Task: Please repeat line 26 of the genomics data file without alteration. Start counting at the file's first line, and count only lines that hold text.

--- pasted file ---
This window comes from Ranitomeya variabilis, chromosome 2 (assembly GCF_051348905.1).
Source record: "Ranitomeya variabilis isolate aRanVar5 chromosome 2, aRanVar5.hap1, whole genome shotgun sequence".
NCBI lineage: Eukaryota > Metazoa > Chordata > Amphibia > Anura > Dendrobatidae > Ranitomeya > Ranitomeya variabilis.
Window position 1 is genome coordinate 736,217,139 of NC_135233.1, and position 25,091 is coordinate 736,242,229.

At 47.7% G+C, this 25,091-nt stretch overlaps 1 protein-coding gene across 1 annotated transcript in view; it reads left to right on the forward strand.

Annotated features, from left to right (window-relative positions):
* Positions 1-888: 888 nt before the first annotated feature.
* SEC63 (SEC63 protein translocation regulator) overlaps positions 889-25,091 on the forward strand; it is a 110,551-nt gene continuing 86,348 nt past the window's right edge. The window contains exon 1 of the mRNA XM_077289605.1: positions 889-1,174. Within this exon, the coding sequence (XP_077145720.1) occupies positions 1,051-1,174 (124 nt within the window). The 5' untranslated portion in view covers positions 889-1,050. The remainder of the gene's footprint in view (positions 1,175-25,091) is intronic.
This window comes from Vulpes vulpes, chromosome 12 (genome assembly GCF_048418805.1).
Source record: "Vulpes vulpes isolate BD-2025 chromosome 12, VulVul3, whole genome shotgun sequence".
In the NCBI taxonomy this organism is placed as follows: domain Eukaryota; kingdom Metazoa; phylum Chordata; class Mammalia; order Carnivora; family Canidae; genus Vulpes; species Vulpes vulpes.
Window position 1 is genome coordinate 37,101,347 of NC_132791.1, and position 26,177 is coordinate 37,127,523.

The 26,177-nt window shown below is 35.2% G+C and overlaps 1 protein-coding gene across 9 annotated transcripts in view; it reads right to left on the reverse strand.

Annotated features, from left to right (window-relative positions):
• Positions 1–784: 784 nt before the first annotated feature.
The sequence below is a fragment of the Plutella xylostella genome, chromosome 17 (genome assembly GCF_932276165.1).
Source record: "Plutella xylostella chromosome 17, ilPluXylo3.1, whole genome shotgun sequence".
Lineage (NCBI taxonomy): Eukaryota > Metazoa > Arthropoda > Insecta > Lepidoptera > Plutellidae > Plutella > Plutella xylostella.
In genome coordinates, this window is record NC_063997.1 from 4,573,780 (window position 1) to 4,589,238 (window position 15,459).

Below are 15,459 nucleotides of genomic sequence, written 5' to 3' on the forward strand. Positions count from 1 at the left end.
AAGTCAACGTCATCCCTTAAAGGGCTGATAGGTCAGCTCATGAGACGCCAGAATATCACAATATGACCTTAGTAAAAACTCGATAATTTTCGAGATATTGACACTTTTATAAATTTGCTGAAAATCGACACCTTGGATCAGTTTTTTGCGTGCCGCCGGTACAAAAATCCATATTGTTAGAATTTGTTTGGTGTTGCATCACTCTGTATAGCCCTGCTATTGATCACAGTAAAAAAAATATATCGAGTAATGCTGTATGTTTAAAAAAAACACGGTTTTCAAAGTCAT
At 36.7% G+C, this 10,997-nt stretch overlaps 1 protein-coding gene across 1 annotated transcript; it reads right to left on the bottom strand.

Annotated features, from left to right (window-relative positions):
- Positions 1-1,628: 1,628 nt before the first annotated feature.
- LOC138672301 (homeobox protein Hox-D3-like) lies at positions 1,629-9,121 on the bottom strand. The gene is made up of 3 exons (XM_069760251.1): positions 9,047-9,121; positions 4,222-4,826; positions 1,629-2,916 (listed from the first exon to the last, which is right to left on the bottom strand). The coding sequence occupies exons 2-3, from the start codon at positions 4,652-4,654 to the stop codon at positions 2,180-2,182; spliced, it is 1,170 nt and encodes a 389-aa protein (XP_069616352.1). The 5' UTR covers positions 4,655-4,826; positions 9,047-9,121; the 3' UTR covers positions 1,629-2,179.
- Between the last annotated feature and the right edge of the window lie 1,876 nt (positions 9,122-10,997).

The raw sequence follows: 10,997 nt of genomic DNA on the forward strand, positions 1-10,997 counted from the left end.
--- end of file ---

- Between the last annotated feature and the right edge of the window lie 1,876 nt (positions 9,122-10,997).